Standalone turntable animation ?

Hi !

I have been comishionned to make some work lately (renders of future crockery items), and the only things i was able to produce were still images.
Of course I could have made some movies (turntable style), but i thought that some kind of little standalone program where one could move the mouse and circle around the model would be much better !

So here comes the question !

Do you know a way to do that ? Like calculate 50 renders and turn them into a little standalone app that would cycle through the renders depending on the mouse ?

I have some javascript background, and some python knowledge, but C, Flash/actionscript etc. I don’t know…

you could just have a web page that way you could ahve a main page that lists all of hte possible items, and then when clicking on an item a page oculd be displayed that basically uses a script to cycle forwards/ backwards through a series of jpg images that show the product, this would give the effect of a turntable animation, and it would be easy to replicate as you would just need to have a separate folder for each image sequence.

Check out Zbrush turntables.
Just a lot of jpgs :stuck_out_tongue:

I think you want to use something like the following:

It is free, doesn’t need any plugins, and has a nice script for Blender


WebGL : Requires Chrome or Firefox, but works great. No plugins needed.

You can export directly from blender as X3D and then load it in a browser.

Last week I put together a murgaLua script that does this very thing…loads a directory of renders (png/jpg/gif/bmp) and allows you to shuffle through them by dragging the mouse back and forth. It’s not trememdously impressive, but it works.

I’m not sure how interested you’d be in MurgaLua, considering it’s a very niche program, but the script is here in case you want to try it:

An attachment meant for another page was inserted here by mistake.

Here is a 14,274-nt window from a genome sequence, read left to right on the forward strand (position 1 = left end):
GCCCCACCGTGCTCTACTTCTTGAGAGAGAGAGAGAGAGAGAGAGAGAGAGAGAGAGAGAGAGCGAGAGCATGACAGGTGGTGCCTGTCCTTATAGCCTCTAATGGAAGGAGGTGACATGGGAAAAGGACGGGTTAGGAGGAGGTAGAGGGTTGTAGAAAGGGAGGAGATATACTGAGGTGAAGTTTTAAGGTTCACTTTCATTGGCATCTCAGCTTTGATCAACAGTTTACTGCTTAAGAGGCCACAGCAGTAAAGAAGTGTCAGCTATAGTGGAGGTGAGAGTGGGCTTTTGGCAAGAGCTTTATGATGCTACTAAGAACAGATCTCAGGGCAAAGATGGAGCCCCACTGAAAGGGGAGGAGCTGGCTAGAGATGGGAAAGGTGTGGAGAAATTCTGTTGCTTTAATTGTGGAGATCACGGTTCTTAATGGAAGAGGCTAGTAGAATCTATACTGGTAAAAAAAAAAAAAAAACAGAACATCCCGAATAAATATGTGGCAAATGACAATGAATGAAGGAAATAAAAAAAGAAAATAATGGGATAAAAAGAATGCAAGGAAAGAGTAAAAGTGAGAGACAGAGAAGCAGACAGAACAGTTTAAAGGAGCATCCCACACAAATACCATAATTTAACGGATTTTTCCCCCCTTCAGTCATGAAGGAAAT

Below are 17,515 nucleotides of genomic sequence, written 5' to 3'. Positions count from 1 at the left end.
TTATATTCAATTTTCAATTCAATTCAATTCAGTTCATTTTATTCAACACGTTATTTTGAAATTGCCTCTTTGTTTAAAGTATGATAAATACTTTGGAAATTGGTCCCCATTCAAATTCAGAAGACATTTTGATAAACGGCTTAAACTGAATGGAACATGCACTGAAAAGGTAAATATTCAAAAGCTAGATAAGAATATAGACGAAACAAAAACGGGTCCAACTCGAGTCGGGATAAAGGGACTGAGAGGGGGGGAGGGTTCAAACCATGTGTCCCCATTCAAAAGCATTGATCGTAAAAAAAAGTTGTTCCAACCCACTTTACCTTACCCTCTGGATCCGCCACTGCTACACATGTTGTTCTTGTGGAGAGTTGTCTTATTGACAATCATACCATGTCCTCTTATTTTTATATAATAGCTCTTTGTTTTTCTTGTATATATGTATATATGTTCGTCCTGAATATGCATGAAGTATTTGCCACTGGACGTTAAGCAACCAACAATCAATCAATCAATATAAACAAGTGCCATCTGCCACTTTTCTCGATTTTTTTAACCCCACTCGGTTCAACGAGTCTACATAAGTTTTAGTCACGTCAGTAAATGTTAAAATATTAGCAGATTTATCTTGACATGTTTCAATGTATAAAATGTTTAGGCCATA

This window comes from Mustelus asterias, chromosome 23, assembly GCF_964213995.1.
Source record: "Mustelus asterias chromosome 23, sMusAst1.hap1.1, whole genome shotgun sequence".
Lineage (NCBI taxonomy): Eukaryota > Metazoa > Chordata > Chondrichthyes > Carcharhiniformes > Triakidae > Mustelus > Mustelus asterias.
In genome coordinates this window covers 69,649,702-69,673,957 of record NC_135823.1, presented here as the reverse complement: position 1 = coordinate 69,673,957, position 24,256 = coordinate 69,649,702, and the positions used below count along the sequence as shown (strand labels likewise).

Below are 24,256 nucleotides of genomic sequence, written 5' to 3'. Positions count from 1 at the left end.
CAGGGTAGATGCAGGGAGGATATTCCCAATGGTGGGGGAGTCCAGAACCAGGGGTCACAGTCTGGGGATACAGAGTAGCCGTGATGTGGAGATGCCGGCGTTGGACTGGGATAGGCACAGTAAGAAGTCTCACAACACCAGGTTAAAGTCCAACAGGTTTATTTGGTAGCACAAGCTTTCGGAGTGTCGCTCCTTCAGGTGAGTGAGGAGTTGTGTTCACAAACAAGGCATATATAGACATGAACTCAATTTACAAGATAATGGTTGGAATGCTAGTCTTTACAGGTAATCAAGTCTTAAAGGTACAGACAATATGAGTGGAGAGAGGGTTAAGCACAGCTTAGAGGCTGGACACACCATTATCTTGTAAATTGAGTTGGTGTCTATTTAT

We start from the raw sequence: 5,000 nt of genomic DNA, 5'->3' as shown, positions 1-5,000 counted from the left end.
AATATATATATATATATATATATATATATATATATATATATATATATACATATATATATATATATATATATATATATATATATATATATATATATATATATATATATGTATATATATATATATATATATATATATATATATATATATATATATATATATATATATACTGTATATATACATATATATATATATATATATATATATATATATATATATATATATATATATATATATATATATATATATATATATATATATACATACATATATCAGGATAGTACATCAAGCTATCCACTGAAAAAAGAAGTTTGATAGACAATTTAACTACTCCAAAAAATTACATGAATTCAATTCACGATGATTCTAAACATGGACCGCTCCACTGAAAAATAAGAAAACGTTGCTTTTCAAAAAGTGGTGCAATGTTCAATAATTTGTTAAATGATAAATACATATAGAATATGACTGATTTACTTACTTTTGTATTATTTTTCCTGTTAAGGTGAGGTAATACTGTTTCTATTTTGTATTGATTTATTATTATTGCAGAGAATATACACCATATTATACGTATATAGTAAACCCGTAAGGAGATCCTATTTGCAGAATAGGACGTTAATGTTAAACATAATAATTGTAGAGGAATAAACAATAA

The murgaLua interpreter is available in the first thread on that forum.

Very very nice !

@Daniel8488: yes, that is something i could do myself.
@Freemind: yes, just jpegs, I guess it is the cheapest way to do it !
@mikshaw: could be interesting, but i don’t want to register into yet another forum just for that, sorry !
@Harley: I guess this is more or less similar to what mikshaw proposes: I am having a look at it right now to see how it is constructed: it seems to be spot on !
@FishB8: interesting, but not quite as adapted as Harley’s solution.

@Harley: Thanks for that link. That’s a really great find.
I don’t know how to get it working in 2.57, but works fine in 2.49. All I’ve done so far is swap out the cube in the example scene with a new object and render, but it looks like there’s a lot of room for experimentation. It’s very similar to what I was working on with murgaLua, but definitely far better…much more flexible and readily accessible to many more people.

I couldn’t figure out how to update the 3DNP scripts to the new Blender/Python, and my attempts to make a camera path to follow the CameraBoss turned out as failure, so I made a Blender 2.5 file that includes a camera keyframe for each of the 252 frames. It’s not an ideal solution, but the resulting renders are identical to those created in the 2.4 version.

One other issue: you have to manually adjust the number of frames rendered, rather than letting a script do it. Basically it just means having to remember that there are 7 levels of 36 frames each, and that the floor is on level 4.

3DNP is great… I have a somewhat customised version at my Entoforms project website (bit more basic and using jquery). I could share the script if anyone’s interested:

By the way… you don’t need to use a python script inside blender to generate a simple turntable, just set up a camera to rotate around your model nicely… .then animate…

The difference being that would create rotation on only one axis. The Blender file included with 3DNP creates seven camera levels, which simulate multiple axis rotation. I’m sure there must be several ways to create the rotation, but I wanted to stay with a method that will create the same angles and number of frames as the original.

I did that a while back with a camera parented to a circle, a little math and a bunch of time manually keyframing the 242 frames.

Probably would’ve taken about the same amount of time to write a script to do it now that I think about it…